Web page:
A high-strength silicide phase in a stainless steel alloy designed for wear-resistant applications
Journal: Nature Communications
Publication Date: 10 April, 2018
School of: Materials
A new method of wear-protection in challenging environments.
Researchers at the University of Manchester have identified a new silicide phase within a chemically complex stainless steel alloy. Such alloys, known as hardfacings, are used as wear-resistant coatings in light-water nuclear reactors. Typically, hardfacing alloys are formed from cobalt, which provides a high degree of wear resistance and corrosion resistance. However, in an irradiating environment, cobalt becomes activated and poses a hazard, even after the plant has been decommissioned. The nuclear industry is keen to develop cobalt-free alternative hardfacings such as iron-based stainless steel alloys, which do not become neutron-activated during service. Unfortunately, many alternative iron-based hardfacing alloys suffer from poor wear-resistance whilst under the high-temperature conditions of a light-water nuclear reactor. This study shows that a new class of silicide-strengthened iron-based hardfacings are stronger than their conventional carbide-strengthened counterparts. The great strength of these alloys and high degree of coherence between the silicide phase and surrounding matrix will lead to a higher degree of wear resistance in these materials. This research, the result of collaboration between academia and industry, has led to new work aimed at developing the alloys, which could revolutionise future methods of wear-protection.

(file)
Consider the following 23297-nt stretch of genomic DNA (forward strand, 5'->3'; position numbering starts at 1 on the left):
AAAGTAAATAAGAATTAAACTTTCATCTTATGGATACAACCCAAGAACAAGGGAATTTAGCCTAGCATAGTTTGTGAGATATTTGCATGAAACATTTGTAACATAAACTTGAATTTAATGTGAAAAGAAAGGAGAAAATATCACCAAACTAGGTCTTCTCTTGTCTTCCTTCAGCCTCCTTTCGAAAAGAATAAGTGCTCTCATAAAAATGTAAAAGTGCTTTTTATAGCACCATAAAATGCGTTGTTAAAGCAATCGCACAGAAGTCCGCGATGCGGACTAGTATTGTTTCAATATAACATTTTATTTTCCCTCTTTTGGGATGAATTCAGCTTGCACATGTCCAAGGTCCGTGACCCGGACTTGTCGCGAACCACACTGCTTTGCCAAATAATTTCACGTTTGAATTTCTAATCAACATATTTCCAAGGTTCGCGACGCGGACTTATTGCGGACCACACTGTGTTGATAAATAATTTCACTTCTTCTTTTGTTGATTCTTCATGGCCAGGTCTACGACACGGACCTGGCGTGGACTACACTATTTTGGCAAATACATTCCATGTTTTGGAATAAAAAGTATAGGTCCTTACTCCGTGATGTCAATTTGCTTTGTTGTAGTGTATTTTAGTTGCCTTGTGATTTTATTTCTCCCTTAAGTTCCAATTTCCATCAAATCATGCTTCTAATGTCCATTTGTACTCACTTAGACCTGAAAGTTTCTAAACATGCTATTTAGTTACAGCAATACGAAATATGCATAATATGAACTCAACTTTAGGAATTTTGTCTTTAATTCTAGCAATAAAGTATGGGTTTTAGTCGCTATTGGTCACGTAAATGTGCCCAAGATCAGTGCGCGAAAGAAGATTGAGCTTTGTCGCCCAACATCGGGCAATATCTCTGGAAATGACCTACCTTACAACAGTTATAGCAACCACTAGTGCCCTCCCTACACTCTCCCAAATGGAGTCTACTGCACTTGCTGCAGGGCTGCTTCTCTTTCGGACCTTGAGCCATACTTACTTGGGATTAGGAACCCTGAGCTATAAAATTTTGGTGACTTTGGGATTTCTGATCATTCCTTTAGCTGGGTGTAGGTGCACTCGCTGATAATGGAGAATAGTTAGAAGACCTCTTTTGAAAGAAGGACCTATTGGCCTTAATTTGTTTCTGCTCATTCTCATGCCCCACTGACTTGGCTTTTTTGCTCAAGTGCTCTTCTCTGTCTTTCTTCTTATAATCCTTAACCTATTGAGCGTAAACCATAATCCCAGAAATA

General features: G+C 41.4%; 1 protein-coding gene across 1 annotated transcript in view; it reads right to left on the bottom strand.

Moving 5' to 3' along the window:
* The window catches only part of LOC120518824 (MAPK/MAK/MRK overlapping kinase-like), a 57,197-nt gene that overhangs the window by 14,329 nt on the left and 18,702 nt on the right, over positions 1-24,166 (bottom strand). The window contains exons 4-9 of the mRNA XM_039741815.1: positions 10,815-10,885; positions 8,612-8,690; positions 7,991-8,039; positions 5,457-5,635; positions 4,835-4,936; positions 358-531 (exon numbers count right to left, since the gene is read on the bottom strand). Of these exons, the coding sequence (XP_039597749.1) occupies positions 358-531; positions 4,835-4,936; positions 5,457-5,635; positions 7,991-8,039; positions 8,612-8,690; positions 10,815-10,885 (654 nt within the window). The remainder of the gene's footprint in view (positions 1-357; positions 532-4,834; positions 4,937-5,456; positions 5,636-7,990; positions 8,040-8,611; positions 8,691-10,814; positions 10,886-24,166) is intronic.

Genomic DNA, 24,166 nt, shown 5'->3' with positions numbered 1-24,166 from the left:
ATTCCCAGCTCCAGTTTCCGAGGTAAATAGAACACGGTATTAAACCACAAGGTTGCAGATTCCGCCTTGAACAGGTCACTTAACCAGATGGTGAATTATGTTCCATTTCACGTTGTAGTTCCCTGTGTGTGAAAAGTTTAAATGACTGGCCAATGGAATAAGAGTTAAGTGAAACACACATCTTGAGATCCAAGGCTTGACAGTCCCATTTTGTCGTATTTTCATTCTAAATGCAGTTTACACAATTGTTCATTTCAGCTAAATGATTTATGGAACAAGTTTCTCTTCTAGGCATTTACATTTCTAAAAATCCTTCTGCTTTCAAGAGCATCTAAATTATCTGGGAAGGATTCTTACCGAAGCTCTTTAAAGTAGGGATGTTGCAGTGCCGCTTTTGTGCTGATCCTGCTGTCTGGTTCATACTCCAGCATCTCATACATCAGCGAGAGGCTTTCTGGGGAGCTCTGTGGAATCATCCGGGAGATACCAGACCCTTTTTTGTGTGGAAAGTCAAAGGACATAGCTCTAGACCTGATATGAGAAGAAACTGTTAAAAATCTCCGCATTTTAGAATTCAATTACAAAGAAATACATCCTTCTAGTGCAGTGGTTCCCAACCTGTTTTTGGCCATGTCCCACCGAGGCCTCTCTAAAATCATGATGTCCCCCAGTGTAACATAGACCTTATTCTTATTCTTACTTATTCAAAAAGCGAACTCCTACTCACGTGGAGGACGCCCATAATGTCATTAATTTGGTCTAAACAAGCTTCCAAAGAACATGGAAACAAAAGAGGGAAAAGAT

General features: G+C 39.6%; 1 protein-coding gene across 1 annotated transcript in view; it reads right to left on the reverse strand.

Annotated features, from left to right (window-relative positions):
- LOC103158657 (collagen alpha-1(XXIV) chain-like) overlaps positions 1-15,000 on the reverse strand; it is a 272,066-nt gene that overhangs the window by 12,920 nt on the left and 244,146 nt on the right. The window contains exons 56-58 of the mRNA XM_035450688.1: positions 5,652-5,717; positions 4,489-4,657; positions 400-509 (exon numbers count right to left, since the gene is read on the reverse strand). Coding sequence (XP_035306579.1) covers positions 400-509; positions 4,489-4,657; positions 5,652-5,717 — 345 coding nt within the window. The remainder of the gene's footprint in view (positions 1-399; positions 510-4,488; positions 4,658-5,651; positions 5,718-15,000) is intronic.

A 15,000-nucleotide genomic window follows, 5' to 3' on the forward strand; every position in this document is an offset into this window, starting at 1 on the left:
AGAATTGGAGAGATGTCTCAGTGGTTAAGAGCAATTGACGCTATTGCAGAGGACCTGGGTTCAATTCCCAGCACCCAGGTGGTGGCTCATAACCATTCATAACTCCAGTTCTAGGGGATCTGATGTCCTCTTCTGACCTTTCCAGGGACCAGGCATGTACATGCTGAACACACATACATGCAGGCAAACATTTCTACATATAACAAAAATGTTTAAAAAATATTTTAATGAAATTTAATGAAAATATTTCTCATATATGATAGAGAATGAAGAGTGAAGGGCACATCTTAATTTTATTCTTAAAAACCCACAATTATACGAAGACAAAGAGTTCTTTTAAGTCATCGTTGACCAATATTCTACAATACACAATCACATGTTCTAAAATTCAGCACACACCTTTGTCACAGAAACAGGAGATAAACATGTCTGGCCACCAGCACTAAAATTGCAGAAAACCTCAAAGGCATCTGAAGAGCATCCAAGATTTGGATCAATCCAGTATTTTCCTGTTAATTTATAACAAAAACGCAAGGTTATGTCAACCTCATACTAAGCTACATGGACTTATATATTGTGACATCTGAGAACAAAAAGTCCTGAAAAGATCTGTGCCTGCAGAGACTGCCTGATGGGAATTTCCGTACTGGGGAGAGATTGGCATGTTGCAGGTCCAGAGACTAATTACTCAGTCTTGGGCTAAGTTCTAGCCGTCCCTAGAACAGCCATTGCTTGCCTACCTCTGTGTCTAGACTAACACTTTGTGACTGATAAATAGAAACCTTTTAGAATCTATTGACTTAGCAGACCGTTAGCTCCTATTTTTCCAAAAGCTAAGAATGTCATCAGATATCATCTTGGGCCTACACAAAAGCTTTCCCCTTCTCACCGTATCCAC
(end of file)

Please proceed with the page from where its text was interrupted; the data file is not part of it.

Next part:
- Under compressive loading, the silicide phase is incredibly strong. It is so strong that the yield point (where a material becomes irreversibly deformed) couldn’t be reached in our experiments. The test rig reached its 10-tonne limit when compressing a silicide-strengthened sample piece, which was not much wider than the diameter of a pencil!
- The silicide phase decomposes above 920 °C meaning that these alloys can be engineered to be worked using processes such as forging, where the presence of the hard silicide phase would otherwise limit the workability of such an alloy. When the alloy is cooled below 920 °C, the silicide phase will form within the alloy again.
- Electron diffraction tomography was used to establish the crystal structure of the silicide phase. By tilting the sample within the transmission electron microscope, a three-dimensional representation of the silicide crystal could be reproduced.
- Small adjustments to the silicon and nickel contents of these alloys means that tailor-made silicide-strengthened hardfacing alloys with various mechanical properties could be produced in the future.